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By Kathy Mitchell and Marcy Sugar, Published December 23 2011

Annie's Mailbox: Keep relationship professional

Dear Annie: I’ve begun to develop strong feelings for one of my managers at work. She is beautiful both inside and out and fun to be around. When I am near her, I behave properly, but inside, my heart is going pitter-pat.

I want to do the honorable thing and keep our relationship strictly professional, but I don’t want to miss an opportunity. There are certain things she does around me that come across as flirting, but it’s possible I am misreading her. What should I do? – Hopelessly Smitten

Dear Smitten: Is this woman in a position of authority over you? If so, any relationship could put her job in jeopardy, and we recommend you keep it strictly business until one of you leaves the company. Otherwise, the usual caveats apply. Forming personal relationships at work can be risky because if things don’t work out, you still have to be around this person every day – or quit your job. The choice is yours.

Dear Annie: My roommate, “Jennifer,” and I began sharing a one-bedroom apartment a few months ago. The problem is her behavior when my boyfriend visits. Each time, I have politely asked whether she minded his coming over. She replies that it’s fine with her. My boyfriend and I would sit in the living room chatting and watching TV for a couple of hours. Nothing else. Jennifer would pointedly sequester herself in the bedroom, and after he left, she would snidely imply that we should hang out somewhere else. A couple of times, she left in a huff during his visit, only to return later and ignore me for the rest of the night.

My boyfriend is a nice guy, and we take pains not to show affection in public. He never stays too long or comes over at odd hours. Most importantly, he visits less than once a week.

Annie, am I wrong to feel entitled to visits from my boyfriend in my own apartment? Jennifer and I are both new to the area and are still making friends. I worry that she would behave the same way if I were to bring other people over. I want to be sensitive to her preferences, but if she had it her way, I’d probably be unwelcome in my own apartment.

What should I do when her behavior becomes unacceptable? – Nine Months Left on the Lease

Dear Nine Months: Jennifer is not being particularly accommodating, but this is a one-bedroom apartment, and when you have a guest over, she feels crowded out. It would help if she periodically entertained friends as well, but she doesn’t, so she reacts poorly to yours. One solution would be to invite over a couple of new people and do something together. Another is to see your boyfriend at his place. But you also should discuss this with Jennifer and ask how you can alleviate her discomfort when your boyfriend drops by.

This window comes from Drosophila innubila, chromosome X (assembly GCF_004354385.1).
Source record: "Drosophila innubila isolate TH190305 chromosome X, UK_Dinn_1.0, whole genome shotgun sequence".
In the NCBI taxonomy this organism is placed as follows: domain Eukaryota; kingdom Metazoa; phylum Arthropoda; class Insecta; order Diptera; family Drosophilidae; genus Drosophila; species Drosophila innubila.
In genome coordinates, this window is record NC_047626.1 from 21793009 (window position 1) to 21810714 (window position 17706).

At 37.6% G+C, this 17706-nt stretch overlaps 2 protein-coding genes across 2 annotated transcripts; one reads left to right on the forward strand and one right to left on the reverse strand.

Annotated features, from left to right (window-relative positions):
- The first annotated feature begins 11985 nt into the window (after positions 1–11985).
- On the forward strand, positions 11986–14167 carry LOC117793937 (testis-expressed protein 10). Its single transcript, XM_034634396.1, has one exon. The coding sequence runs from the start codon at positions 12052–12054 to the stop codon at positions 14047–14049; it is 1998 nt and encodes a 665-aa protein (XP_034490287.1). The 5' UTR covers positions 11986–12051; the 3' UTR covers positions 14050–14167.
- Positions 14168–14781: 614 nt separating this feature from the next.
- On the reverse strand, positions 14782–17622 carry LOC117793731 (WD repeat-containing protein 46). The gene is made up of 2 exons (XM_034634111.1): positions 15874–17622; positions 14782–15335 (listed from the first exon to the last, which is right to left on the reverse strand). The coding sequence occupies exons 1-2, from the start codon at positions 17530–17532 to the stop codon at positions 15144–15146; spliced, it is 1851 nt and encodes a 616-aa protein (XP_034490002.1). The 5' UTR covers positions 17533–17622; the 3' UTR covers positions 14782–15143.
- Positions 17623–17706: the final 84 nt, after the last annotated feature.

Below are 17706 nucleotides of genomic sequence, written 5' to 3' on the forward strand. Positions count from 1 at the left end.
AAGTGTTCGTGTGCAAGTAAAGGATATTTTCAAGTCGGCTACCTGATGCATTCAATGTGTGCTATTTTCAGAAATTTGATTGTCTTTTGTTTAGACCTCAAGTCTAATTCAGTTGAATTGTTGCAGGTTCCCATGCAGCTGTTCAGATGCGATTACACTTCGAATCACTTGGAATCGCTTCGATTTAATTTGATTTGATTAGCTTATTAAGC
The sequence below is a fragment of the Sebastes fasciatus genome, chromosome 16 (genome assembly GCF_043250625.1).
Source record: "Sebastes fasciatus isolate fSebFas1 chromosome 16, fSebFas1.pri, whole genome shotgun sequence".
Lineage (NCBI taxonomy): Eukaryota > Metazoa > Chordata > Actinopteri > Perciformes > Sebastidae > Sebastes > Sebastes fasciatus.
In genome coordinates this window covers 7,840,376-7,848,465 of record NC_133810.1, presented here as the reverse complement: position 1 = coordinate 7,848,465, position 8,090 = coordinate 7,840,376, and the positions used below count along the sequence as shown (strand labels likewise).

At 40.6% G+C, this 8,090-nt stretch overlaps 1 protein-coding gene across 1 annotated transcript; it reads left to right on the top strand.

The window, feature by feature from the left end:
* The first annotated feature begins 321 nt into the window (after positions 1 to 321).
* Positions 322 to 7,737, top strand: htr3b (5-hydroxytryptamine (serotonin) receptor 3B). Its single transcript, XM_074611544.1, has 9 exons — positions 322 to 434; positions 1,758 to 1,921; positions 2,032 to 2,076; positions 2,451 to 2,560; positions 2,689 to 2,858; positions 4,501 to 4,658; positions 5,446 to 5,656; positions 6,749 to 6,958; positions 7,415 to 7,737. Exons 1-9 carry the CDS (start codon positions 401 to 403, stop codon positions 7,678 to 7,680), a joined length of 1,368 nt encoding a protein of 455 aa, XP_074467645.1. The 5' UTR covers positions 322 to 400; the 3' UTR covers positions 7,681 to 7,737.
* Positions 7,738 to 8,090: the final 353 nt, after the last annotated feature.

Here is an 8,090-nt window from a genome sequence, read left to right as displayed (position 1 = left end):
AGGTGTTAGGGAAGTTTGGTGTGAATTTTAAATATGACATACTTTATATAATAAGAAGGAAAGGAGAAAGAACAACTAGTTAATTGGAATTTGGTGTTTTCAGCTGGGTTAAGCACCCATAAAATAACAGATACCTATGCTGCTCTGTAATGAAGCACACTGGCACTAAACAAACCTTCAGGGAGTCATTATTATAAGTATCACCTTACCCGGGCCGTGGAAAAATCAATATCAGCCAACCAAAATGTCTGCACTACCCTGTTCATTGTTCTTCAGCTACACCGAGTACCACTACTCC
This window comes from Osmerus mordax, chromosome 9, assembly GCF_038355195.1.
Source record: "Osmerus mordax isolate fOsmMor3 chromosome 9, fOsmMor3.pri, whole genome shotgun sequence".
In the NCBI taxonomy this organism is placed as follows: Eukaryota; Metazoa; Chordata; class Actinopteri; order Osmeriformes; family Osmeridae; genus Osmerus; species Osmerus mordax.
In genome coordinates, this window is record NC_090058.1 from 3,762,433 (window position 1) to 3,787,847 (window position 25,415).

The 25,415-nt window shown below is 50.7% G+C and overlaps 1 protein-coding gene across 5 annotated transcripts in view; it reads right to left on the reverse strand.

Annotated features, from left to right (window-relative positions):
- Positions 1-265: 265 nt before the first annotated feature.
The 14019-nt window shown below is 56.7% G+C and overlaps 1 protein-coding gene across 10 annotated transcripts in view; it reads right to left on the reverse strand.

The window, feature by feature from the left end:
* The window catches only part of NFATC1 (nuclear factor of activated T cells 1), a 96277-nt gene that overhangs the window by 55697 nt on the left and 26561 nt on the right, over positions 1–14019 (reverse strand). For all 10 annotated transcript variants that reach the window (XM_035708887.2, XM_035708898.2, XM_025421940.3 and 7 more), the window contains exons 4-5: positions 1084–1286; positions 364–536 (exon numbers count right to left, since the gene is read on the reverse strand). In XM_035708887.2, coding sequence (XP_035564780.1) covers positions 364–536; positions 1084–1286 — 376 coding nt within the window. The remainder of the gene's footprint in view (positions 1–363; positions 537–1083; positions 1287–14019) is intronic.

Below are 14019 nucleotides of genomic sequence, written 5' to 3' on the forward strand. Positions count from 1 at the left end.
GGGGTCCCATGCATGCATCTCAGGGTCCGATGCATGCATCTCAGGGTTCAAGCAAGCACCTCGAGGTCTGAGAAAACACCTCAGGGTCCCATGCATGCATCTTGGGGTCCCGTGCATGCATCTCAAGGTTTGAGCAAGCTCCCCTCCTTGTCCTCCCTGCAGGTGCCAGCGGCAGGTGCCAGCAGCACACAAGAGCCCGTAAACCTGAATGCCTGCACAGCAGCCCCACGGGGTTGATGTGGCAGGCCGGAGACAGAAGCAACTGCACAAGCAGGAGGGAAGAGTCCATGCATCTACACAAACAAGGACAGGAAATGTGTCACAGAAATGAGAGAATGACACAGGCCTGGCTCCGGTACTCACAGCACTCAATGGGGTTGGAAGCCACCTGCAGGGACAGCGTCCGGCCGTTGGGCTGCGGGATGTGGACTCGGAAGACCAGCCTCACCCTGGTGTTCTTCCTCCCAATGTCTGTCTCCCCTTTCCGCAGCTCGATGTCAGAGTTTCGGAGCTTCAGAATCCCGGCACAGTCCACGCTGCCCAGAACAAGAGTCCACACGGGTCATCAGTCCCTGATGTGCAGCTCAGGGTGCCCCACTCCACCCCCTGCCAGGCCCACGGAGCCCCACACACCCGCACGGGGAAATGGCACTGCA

Dear Annie: “Aunt Jane” wrote about her “rude, unlikable” sister-in-law and her likewise ill-mannered children. She said she didn’t want to create a problem, but there already is a problem because nobody will take a stand to stop this behavior.

Here’s my advice: She should talk to her siblings and make sure her brother passes it along to his angry wife, saying, “We’ve put up with this rude behavior long enough, and we’re not going to tolerate it. We expect basic courtesy from her and her children, and we won’t allow them to belittle people we love in front of us.” When this behavior rears its head at the next function, you say, “We really want to have a loving family, but we won’t put up with this anymore. If we have to say it again, you will be asked to leave.”

I had to do this, and the people involved either changed or stopped coming around. We are better off without them. – A Former Aunt Jane

Dear Annie: I wrote the letter signed “Alone in Omaha,” telling you that I was having major brain surgery and no one would be in the hospital with me during this time.

Thank you for your advice to call my family and tell them. I did that. I let them know it would be good to have someone here, and they came through. My father is coming, my sister is driving 10 hours from Oklahoma, and my brother will be here, too. I also joined an epilepsy support group, and the people are all so kind and said they will help me out. – No Longer Alone in Omaha

Dear Omaha: Thank you so much for letting us know, and we hope your surgery is successful. Hundreds of our readers, even those not from Omaha, wrote to say they would sit by your side during the surgery so you would not be alone. God bless every single one of them.

Annie’s Mailbox is written by Kathy Mitchell and Marcy Sugar, longtime editors of the Ann Landers column. Please e-mail your questions to anniesmailbox@comcast.net or write to: Annie’s Mailbox, c/o Creators Syndicate, 5777 W. Century Blvd., Ste. 700, Los Angeles, CA 90045.